Kung Fu Panda 2 Angers Chinese Artists

On May 27 the movie “Kung Fu Panda 2” open in debuted in Chinese theatres much to the delight of the middle and upper class minorities would could afford to see it. A typical Western scene could be viewed in China as excited kids and parents stood in long lines to get tickets to see this latest Disney movie. However not everyone was happy with its opening, many, especially in the cinema circles, have called for the movie to be boycotted.

Some Chinese artists and scholars are calling for a boycott because the move, produced by DreamWorks, twists Chinese culture and serves as a tool to “kidnap” the mind of the Chinese people. The Chinese version of the film added more Chinese elements such as shadow play and lion dancing.

The American movie industry has a long history of appropriating foreign culture and homogenizing it into a commercial product intended for mass consumption. One doesn’t need to look an further than the whole “Latin Crazy” that appeared many years ago with the Macarena and then the creation of Ricky Martian. Disney in particular is pretty bad for this. The have quite a long history of cultural exploitation. Chinese elements have become advertising products to advocate American culture.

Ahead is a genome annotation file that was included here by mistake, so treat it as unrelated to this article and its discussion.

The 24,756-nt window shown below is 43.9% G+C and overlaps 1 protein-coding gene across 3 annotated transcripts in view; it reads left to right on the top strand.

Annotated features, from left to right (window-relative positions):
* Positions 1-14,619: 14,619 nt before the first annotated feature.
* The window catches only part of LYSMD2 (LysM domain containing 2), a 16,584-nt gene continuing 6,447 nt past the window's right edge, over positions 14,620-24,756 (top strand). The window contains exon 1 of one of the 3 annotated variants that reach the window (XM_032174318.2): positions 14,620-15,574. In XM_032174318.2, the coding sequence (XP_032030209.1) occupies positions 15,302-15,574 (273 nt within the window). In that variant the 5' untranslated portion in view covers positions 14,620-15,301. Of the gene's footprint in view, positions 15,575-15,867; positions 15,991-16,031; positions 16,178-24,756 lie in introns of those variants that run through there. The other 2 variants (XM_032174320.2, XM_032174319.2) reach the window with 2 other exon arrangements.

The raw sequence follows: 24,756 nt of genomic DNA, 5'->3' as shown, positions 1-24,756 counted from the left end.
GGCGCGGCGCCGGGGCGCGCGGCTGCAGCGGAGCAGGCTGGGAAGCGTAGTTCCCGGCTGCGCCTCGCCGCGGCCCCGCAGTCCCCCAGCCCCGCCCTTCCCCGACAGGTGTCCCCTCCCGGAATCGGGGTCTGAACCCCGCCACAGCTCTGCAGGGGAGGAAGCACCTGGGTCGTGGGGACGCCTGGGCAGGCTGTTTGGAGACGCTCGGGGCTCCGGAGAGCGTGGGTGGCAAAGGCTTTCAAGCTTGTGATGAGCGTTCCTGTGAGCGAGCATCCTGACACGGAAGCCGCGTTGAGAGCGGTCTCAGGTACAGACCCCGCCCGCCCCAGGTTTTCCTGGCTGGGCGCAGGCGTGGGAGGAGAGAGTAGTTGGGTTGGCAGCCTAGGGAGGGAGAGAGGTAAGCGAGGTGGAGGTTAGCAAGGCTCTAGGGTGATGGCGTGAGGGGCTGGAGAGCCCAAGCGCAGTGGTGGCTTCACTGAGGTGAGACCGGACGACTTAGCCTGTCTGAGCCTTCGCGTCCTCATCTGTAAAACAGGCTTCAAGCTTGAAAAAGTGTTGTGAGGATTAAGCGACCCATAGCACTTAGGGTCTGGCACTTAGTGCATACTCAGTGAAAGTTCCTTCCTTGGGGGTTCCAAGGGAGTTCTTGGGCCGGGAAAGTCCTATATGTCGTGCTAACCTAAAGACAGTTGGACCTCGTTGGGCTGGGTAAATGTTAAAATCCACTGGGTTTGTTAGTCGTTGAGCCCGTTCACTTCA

This is a common feature of imperialism, the domination of American culture over the one that exists domestically. Many Latin American countries face this as well. Much of the programing there is American with Spanish dubbing. The American content is made cheaply in the US and is then exported even cheaper to the developing world where it becomes impossible for domestic programming to compete economically for air time. Its the advantage that a concentration of capital has.

I can to some degree understand how the Chinese feel. The red coat and four-pointed hat of Royal Canadian Mounted Police is trademark of the Disney corporation. Chinese capitalism is no better, at one point the Chinese government tried to trade mark the dream catcher, a sacred native American symbol. Capitalism is destined to take everything and make it a commodity to be sold, even air. (Google bottled air in Japan.)

Much of the controversy is centred around the fact that the movie was opened just before Children’s day. Zhao Bandi, avant-garde artist, wrote an open letter to the move house managers of China:

“Children’s Day should be pure. Don’t turn it into a money-making day for Hollywood, and don’t fool our next generation with American ‘fast food’.”
– Zhao Bandi

The criticism is fair, Children’s Day in China was intended to put focus on children’s issues and to remind people that children are the future. This tradition of Children’s day in China began 1949 soon after the victory of the Chinese Communist revolution. Traditionally the government made it a half day for primary schools and provide free movies on Children’s Day to allow students to have fun.

It would be a shame for children’s day to be ruined by being turned into another commercialized holiday Christmas, Easter and the like. But that is what capitalism does, there is no sacred or personal, only marketable.

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